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Wireshark OUI lookup is one of the most important features of the leading open source network protocol analyzer -- and one of the least understood.
The key to network protocol analysis is to identify network endpoint devices and match them up with other network endpoints. This gives network defenders a tool for keeping track of potentially harmful network activity between endpoints. That goes for all the networks involved:
- Networks of processes running on a single system are identified by the ports they are listening to for requests.
- Physical networks are linked through a system's network interface card (NIC) to communicate on their local networks and are identified on those physical networks by their media access control (MAC) addresses.
- The IP addresses assigned to systems for interoperability around the world are used to identify networked devices in the global internet.
When sniffing physical networks, one of the key pieces of information that can be accessed is the MAC address of the connected devices. Every NIC can be uniquely identified by its MAC address, with the first half of the physical address identifying the device vendor and the second half of the MAC address uniquely identifying the device itself. The first half of the MAC address is the organizationally unique identifier (OUI) that is registered to the NIC vendor.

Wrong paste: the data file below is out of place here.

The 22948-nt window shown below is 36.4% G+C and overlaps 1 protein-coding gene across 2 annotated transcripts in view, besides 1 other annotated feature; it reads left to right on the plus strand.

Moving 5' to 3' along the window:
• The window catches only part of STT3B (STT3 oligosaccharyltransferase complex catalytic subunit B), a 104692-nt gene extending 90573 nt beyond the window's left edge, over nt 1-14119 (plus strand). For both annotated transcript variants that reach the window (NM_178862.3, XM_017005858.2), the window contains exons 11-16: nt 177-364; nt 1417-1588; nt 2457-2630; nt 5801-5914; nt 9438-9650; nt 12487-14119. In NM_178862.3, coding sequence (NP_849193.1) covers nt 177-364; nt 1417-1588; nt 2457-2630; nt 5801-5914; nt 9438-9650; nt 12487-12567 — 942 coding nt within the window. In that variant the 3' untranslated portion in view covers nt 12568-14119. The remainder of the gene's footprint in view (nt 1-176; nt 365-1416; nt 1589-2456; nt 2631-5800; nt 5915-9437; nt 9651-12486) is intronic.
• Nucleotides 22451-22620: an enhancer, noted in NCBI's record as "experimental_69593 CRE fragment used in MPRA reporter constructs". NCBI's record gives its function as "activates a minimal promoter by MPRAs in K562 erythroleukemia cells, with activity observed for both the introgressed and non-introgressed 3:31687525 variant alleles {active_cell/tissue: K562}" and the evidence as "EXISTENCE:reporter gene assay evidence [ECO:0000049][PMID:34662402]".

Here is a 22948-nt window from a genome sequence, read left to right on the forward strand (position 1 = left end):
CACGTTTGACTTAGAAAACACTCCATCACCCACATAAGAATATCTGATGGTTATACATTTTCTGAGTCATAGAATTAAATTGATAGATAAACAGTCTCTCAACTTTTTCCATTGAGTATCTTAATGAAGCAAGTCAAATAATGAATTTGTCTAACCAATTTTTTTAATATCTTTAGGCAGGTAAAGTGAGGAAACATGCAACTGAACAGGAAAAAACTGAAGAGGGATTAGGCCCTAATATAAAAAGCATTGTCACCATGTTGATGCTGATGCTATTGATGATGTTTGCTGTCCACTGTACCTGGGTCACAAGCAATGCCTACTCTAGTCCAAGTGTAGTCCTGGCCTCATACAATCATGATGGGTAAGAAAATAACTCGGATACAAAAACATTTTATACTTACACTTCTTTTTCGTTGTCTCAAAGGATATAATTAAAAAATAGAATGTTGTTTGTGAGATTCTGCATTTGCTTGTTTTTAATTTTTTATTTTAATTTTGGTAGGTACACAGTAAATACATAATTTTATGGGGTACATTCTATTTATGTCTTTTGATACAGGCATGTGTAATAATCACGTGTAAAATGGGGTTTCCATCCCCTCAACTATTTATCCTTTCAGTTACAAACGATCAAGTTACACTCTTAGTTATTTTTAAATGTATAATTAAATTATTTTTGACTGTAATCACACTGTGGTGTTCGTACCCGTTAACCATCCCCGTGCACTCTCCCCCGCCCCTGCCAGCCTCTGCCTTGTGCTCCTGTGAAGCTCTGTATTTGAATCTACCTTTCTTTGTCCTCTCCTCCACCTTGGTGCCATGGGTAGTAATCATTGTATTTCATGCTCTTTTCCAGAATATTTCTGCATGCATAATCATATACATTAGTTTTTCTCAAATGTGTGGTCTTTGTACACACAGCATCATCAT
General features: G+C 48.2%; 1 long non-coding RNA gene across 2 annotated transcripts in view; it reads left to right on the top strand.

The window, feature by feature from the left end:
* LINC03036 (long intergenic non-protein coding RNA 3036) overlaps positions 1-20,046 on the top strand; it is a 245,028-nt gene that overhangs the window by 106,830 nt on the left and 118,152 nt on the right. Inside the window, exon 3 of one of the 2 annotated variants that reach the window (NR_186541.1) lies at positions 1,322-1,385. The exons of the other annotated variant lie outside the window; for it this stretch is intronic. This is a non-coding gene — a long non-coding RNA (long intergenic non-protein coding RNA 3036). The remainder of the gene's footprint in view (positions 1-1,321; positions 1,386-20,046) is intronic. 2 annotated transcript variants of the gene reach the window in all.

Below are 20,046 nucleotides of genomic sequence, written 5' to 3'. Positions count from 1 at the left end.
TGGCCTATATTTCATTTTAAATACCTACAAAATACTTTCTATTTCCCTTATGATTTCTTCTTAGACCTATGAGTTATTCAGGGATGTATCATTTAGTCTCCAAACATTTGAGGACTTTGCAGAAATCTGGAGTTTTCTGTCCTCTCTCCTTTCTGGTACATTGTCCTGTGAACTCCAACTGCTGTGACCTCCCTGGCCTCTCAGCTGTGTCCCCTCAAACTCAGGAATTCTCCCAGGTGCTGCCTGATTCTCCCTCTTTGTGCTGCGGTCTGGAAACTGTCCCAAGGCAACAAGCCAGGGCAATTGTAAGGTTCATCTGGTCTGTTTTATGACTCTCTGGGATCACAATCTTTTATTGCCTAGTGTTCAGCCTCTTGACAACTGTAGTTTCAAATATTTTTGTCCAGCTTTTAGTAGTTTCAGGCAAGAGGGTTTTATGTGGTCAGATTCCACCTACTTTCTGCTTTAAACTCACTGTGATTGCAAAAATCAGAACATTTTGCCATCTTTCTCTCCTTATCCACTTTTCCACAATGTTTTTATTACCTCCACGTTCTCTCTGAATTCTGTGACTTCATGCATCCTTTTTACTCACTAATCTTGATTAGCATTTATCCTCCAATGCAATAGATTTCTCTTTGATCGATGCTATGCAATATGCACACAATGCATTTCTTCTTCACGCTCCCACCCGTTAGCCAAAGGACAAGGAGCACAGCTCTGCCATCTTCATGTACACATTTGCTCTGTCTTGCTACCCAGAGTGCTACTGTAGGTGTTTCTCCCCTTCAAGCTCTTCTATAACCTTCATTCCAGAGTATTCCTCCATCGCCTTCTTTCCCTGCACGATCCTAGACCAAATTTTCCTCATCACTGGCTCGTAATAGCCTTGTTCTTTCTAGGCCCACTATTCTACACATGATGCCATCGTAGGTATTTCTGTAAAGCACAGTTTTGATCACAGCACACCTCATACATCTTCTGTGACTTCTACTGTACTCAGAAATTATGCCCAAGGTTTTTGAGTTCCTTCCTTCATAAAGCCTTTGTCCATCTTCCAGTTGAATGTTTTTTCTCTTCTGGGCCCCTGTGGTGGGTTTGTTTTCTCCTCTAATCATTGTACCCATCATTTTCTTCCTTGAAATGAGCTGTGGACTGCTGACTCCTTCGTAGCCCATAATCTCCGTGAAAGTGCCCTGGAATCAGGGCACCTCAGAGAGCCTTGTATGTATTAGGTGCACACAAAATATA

Wireshark, the leading open source network protocol analyzer, captures network traffic and enables network engineers to match network protocol data units -- packets, segments, datagrams, etc. -- up and down the protocol stack. This means Wireshark analysis reveals the ports network traffic is being sent to, the IP addresses the traffic is traversing and the identity of the NIC through which data is being physically transmitted.
The Wireshark OUI lookup tool provides an important service for protocol analysis of local network interfaces, but to understand what it is and how it works, it's important to understand how MAC addresses are created and assigned.
What is an organizationally unique identifier?
The first three octets -- highlighted in yellow above -- are the OUI assigned by the IEEE registration authority to the NIC vendor. The OUI database was used originally to associate Ethernet cards with their manufacturers, but the OUI has been expanded to cover all types of NICs, including Wi-Fi and other non-Ethernet devices.
With more than 16 million distinctive OUI addresses, each OUI can have no more than that many unique MAC addresses: 24 bits enable unique addresses for no more than 224, or 16,777,216, addresses. Given the scale and number of networked devices, this means vendors that manufacture tens or hundreds of millions of NICs need to use more than one OUI address.
OUI databases include the following information about each OUI:
- the OUI address;
- the vendor name; and
- an optional extended vendor name and/or notes associated with the address.